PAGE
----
Depending on what is share of Genworth in overall mortgage origination, this can lead to slowdown in mortgage originations and may reduce velocity of sales. The impact should be visible in CREA sales data which for September 2016 showed an increasing trend
National home sales edged up 0.8% from August to September.
Actual (not seasonally adjusted) activity in September rose 4.2% year-over-year (y-o-y).
The number of newly listed homes ticked up 0.5% from August to September.
It will have to be seen whether on seasonally adjusted basis home sales have started going down November onward. If the decrease is significant (we can argue on definition of ‘significant’) we can start to worry.
Urbanation recently published a report to debunk the myth that foreign buyers are huge factor in condo market which I covered in What was Urbanation thinking? with the conclusion being
I do not know about you but I will make the following guesses
1. It is based on a voluntary survey so my guess is that the brokers and developers would have under reported the numbers
2. Urbanation wouldn’t have taken a simple average but would have tried to adjust the numbers. 5% seems like a very nice round percentage [I’d have preferred a 4% or 6% but that is just me].
Anyway, considering that 5% are foreign investors and 52% are domestic investors, 57% of supply is being picked up by investors. No wonder that prices are increasing and those who want to buy to live are finding it harder to locate new inventory. If this 57% was available to owner occupiers, there wouldn’t be a shortage of high rise inventory in the market and prices won’t be this high.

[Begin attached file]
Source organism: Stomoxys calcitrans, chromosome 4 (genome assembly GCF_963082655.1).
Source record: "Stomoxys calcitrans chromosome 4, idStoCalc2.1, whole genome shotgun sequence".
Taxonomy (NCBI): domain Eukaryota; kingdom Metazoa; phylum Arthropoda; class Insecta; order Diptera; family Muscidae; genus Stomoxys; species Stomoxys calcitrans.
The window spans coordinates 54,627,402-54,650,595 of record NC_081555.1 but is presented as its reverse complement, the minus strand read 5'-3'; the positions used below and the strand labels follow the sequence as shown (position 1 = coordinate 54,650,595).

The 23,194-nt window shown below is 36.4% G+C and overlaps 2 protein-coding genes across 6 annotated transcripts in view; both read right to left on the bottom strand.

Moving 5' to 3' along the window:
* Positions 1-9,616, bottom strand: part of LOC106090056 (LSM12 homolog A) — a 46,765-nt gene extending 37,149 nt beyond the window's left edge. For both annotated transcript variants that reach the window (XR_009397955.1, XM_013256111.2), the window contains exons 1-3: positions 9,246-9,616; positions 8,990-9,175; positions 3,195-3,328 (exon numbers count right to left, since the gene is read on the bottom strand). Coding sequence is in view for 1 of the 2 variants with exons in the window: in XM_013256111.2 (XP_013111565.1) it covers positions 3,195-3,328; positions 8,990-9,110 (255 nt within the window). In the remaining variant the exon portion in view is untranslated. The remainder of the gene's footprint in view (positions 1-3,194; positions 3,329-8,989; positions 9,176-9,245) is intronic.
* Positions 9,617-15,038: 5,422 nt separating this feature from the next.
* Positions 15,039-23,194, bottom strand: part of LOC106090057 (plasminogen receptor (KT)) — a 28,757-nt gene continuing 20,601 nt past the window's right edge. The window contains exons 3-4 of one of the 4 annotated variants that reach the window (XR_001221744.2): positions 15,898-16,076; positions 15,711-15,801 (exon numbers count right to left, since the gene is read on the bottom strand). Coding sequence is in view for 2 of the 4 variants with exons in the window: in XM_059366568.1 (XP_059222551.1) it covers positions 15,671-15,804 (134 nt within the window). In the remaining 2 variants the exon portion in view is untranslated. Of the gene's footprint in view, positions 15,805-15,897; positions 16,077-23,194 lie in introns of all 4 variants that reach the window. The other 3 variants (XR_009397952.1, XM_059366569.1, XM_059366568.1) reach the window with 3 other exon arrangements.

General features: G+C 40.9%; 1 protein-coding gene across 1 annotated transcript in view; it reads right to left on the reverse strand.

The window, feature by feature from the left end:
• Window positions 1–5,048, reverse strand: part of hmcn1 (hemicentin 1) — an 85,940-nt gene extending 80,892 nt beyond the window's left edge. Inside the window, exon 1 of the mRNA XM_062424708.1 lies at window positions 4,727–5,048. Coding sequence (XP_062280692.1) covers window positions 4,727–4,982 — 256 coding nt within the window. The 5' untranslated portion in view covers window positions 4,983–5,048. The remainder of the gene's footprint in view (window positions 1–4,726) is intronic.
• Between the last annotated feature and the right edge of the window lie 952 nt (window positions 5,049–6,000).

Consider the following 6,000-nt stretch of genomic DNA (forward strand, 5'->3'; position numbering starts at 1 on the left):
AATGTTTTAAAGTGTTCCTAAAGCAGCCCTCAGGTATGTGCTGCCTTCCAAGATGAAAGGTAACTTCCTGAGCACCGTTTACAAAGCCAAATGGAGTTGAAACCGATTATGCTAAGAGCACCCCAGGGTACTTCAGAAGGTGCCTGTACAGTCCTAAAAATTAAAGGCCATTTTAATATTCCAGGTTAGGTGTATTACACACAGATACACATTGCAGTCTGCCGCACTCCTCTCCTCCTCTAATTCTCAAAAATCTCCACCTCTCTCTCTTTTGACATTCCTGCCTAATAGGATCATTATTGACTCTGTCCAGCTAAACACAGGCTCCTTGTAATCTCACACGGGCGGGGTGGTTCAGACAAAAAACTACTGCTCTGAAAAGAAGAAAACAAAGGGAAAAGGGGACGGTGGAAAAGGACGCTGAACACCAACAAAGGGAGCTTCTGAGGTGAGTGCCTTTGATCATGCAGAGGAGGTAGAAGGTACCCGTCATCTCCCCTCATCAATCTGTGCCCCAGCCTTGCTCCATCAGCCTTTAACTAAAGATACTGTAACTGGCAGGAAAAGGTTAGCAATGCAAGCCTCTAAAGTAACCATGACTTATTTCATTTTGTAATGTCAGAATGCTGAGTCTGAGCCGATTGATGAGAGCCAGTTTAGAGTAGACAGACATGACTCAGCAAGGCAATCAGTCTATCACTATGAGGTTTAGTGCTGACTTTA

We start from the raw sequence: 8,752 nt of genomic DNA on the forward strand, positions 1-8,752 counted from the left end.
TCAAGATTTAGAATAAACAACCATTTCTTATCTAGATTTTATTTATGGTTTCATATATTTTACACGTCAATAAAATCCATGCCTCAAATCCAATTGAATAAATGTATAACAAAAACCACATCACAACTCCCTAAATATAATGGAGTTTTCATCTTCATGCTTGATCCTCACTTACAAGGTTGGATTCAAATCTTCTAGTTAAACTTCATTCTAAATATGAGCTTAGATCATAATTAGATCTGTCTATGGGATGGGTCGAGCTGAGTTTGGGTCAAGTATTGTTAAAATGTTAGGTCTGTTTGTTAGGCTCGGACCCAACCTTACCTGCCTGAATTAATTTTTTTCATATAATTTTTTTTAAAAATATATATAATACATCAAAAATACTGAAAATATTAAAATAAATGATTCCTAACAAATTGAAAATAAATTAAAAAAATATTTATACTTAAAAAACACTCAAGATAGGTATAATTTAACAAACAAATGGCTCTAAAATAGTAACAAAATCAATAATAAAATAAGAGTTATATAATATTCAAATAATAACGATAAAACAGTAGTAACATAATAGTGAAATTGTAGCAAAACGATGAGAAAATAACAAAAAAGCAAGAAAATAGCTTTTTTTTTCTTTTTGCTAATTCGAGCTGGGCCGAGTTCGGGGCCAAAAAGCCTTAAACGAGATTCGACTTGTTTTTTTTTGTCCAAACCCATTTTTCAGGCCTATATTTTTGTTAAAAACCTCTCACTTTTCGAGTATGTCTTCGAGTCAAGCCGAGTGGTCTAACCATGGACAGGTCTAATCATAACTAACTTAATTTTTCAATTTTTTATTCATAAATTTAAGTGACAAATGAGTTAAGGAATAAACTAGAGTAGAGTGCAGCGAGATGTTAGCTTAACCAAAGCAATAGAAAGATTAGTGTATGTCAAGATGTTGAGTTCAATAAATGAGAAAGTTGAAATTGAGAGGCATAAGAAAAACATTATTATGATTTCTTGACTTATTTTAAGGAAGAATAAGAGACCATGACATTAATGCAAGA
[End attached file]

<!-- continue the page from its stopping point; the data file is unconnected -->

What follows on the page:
Things get more interesting in the second paragraph in the above excerpt. In some projects domestic investors are buying up to 90% of the inventory and foreign investors can go up to 25% of the available units.
The above report just considers the number of units and not the price of units. If the speculator (oops I meant Investors) are buying pricier units and owner occupiers are picking up cheaper units then the percentage of inventory purchased by investors will be bigger than the 57%.
In addition, I had a discussion with Urbanation economist in 140 character limits where I was told that I derive the wrong lesson from the research report.
Her point being that if there weren’t investor’s, there would have been even less condo inventory to go about as these investors are what is making developers build.
Urbanation study just talked about condo sector. For the overall, housing sector, CBC asked What’s really driving Toronto’s red-hot real estate market
Toronto-area real estate agents say domestic investors have grown to make up 25 per cent of their client base, according to a recent survey by Ben Myers, who researches trends in residential real estate for Fortress Real Developments.
He estimates that foreign buyers make up no more than five to 10 per cent of home purchasers in the Toronto area, and are primarily focused on the pre-construction high-rise condo market.
Myers said the growth in domestic investors makes sense, given the state of the market. “When you have a situation where prices are going up rapidly, you’re going to see more investors,” he said.